The announcer is direct: "In 2008, the next generation of American Gladiators is gonna kick some …"
The naughty word that follows is drowned out by the sound of warriors in combat.
"Led by Laila Ali and Hulk Hogan," the announcer continues, still strong of voice. "Twelve new gladiators, 2600 pounds of muscle … and all that spandex."
His tone drops as he speaks the final four words, as if he is saying something naughty again. On the screen is a fleeting image of breasts straining to burst free from the shiny garment that restrains them.
For a moment one might think that American Gladiators, an updated adaptation of the syndicated 1990s action series of the same name, is set to return as another new fight franchise on Spike or a cheesy new reality effort on VH1. But as the promo referenced above makes clear, it is broadcast bound. Gladiators is NBC's first big new series premiere of the New Year!
Green-lighted several months ago and set to debut on January 6, American Gladiators may not have been recruited as the first NBC soldier sent to the frontlines amid the mounting casualties of the WGA strike, but it now has that dubious distinction. It is not just the first in what will be a wave of new unscripted reality shows coming on all of the networks in the months ahead -- it is the occupant of one of NBC's (or any network's) prime pieces of real estate: The all important 8 o'clock hour on Sunday, the lead time slot on one of the nights when household viewing is at its highest.
NBC memorably blew this time period one year ago when the insipid Grease: You're the One That I Want was chosen to occupy it. I can't help but think that recent history is about to repeat itself.
The arrival of something like American Gladiators on the primetime schedule of any broadcast network would be cause for some concern, even in the best of times. But for NBC to throw such weight behind it now, in the middle of one of its most desultory seasons ever, and with the true impact of the WGA strike about to be felt, and at a time of year when other broadcasters typically bring out some of their most popular product, is the occasion for alarm. CBS is preparing a new season of Survivor, ABC is ramping up with another edition of Dancing with the Stars, Fox is getting ready to once again rule the world with American Idol, and NBC is offering American Gladiators?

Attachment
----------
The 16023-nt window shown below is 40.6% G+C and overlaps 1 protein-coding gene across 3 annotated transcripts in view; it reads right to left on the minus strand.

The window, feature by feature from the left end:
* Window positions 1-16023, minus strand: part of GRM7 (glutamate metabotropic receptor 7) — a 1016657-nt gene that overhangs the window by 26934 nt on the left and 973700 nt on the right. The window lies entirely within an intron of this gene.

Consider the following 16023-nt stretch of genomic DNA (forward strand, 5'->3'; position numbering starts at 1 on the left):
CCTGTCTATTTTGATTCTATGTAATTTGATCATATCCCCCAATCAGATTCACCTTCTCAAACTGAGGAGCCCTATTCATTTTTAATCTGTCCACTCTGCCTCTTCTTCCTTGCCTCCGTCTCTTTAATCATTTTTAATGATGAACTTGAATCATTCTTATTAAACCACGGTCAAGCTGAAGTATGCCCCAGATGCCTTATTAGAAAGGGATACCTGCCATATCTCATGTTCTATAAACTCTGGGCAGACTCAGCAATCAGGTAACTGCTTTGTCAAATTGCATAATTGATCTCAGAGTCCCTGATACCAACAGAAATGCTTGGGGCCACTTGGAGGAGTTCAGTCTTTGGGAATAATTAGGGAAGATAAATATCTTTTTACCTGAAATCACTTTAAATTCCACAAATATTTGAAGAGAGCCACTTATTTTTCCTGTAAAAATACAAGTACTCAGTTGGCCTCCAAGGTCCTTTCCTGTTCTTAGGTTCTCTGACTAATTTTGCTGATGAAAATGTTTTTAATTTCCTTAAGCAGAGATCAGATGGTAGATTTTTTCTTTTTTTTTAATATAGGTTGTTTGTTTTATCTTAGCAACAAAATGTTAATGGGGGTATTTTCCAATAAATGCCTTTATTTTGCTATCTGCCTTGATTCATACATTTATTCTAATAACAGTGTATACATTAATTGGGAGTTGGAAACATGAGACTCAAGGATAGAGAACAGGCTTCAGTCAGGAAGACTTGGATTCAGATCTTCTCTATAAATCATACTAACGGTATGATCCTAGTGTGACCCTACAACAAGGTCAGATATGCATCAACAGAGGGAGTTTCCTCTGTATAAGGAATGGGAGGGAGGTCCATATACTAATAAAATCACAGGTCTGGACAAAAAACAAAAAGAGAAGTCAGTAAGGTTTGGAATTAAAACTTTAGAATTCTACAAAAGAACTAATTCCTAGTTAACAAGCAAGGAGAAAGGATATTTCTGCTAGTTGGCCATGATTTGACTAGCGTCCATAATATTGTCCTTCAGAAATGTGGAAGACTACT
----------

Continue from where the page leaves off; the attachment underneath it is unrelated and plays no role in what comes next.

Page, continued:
Is that the best NBC can do?
As I wrote for the Jack Myers Entertainment Report back in June 2001 about the arrival of another schlock reality effort on NBC, "Shouldn't broadcast be better than this?" I was referring at the time to Fear Factor, which went on to enjoy inexplicable success for several years and proved anything is possible in this junk food society of ours. So there may be hope for American Gladiators. As far as I know its contestants won't be munching on the testicles or rectums of various mammals. That counts for something.
I haven't seen the first episode of American Gladiators, but the promos suggest that it is a juiced up variation on the previous series of that title, so I believe my concerns are justified. The more I think about it, the more I am reminded of a conversation I once had with my film theory professor when I was in college. We were discussing genre movies, and my professor told me that while she was a big fan of grisly drive-in fare and slasher flicks, she had no use for big-budget horrors like The Exorcist.
"What do you mean?" I asked, recalling that The Exorcist had sent people running out of theaters in stark terror.
"I like my shit cheap," my professor replied.
That's how I feel about mindless action series on television. I can enjoy beer, a pizza and a UFC fight on Spike as much as the next viewer. I don't mind giving my brain a well-deserved respite from thought-provoking entertainment. (How else to explain my enduring fondness for Spike's hilarious MXC, perhaps the cheapest shit on television?) But I don't have any desire to watch big-budget remakes of such stuff. Like the great drive-in movies of yesteryear, the low cost and low-end production values of these properties only enhances their appeal.
I might feel differently if NBC had developed American Gladiators for its Friday or Saturday schedules, two nights when it has little left to lose. Then again, NBC went down the Give 'em Crap on Saturday path in 2000 with the hugely expensive XFL Football franchise, which proved to be one of the biggest disasters in the network's history. So maybe I'm being too generous.
Certainly, even with the arrival of American Gladiators and a celebrity-stuffed edition of the long-dead The Apprentice (premiering January 3), NBC isn't the only offender when it comes to unfortunate unscripted programming. Fox has a rich tradition of shoveling reality garbage onto its audience. The network that brought us Who Wants to Marry a Multi-Millionaire?, My Big Fat Obnoxious Fiancé, The Littlest Groom, Temptation Island and so many other atrocities is readying two shows that sound perfectly awful: When Women Rule the World (a series that has been sitting on Fox' shelf for almost a year) and The Moment of Truth, in which people are strapped to a lie detector and reveal hurtful truths about themselves and their loved ones for big cash prizes. The CW this week is adding Crowned: The Mother of All Pageants to the junk heap and has something called Farmer Takes a Wife in its chute.
But I expect NBC, CBS and ABC to operate at all times from a position of leadership, and because I am old enough to remember when they were the only selections on the menu I'll never stop holding them to higher standards than basic cable networks. It is difficult to believe that the arrival of American Gladiators will in any way alter my mindset. Indeed, if NBC is to survive against superior content on the other broadcast networks and remain vital despite the ravages of the WGA strike, it is going to have to be better than this.